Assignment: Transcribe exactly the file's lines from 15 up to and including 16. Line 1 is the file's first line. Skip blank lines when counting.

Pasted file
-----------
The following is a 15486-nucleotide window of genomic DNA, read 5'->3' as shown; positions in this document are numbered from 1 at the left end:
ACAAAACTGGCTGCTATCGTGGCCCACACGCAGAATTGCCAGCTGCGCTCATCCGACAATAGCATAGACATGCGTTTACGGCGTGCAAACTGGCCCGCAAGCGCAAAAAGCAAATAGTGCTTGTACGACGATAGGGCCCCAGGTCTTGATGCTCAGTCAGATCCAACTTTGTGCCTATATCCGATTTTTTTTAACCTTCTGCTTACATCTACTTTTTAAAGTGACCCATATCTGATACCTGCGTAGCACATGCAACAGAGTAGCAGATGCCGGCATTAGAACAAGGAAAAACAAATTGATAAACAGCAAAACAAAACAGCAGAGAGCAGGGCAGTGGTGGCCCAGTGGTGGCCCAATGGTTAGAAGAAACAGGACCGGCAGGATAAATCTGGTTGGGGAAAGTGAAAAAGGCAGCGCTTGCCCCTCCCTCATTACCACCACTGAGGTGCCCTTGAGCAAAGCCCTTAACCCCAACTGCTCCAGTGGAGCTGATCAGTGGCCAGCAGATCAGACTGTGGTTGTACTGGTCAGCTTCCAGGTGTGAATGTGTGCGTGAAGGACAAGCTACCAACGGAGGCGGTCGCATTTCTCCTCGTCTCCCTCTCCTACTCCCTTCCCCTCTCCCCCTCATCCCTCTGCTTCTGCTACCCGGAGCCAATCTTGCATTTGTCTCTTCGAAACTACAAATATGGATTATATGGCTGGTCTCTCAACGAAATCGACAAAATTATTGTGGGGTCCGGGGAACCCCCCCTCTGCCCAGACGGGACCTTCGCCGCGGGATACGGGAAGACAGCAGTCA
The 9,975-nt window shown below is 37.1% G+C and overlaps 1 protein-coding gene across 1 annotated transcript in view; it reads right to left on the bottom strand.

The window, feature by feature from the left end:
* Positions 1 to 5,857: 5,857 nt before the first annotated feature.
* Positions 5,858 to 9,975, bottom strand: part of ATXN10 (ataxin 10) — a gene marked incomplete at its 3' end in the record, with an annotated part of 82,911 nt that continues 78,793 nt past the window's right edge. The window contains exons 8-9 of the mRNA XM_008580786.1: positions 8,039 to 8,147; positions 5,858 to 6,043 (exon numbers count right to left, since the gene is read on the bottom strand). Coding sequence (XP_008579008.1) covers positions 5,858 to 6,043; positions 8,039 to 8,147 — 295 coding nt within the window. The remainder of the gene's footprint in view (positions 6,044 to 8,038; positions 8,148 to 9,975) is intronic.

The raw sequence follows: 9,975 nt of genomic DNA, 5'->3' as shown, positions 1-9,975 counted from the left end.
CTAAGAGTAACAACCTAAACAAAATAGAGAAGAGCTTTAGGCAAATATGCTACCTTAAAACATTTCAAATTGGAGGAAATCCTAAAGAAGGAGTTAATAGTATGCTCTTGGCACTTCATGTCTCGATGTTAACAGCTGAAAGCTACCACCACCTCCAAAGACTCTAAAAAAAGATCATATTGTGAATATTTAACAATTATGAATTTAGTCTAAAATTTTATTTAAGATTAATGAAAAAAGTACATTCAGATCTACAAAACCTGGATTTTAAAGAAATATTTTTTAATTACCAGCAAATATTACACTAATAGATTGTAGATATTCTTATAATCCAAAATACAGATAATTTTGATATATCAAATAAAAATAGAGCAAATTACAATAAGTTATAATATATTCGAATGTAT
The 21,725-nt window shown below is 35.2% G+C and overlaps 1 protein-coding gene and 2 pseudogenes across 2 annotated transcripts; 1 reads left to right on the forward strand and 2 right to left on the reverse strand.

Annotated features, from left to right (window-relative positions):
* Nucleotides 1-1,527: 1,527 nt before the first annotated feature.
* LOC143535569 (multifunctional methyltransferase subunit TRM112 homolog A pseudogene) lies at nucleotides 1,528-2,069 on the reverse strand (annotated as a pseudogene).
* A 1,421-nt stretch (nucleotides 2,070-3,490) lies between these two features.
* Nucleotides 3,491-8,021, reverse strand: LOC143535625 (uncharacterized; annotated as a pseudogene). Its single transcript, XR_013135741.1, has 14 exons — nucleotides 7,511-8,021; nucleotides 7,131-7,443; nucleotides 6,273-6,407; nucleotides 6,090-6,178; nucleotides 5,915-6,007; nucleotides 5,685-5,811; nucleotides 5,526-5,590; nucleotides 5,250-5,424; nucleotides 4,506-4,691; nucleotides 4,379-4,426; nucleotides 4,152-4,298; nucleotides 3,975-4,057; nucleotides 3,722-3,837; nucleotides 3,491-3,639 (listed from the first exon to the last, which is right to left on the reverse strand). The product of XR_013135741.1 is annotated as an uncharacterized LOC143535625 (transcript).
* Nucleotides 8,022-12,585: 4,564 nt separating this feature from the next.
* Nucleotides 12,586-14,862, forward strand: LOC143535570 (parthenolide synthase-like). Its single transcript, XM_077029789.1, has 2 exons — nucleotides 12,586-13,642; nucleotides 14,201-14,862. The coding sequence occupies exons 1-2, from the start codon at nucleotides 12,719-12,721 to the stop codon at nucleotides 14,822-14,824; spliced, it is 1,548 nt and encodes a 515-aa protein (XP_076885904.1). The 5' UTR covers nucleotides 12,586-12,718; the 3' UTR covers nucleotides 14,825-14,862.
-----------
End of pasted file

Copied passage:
* Nucleotides 8,022-12,585: 4,564 nt separating this feature from the next.
* Nucleotides 12,586-14,862, forward strand: LOC143535570 (parthenolide synthase-like). Its single transcript, XM_077029789.1, has 2 exons — nucleotides 12,586-13,642; nucleotides 14,201-14,862. The coding sequence occupies exons 1-2, from the start codon at nucleotides 12,719-12,721 to the stop codon at nucleotides 14,822-14,824; spliced, it is 1,548 nt and encodes a 515-aa protein (XP_076885904.1). The 5' UTR covers nucleotides 12,586-12,718; the 3' UTR covers nucleotides 14,825-14,862.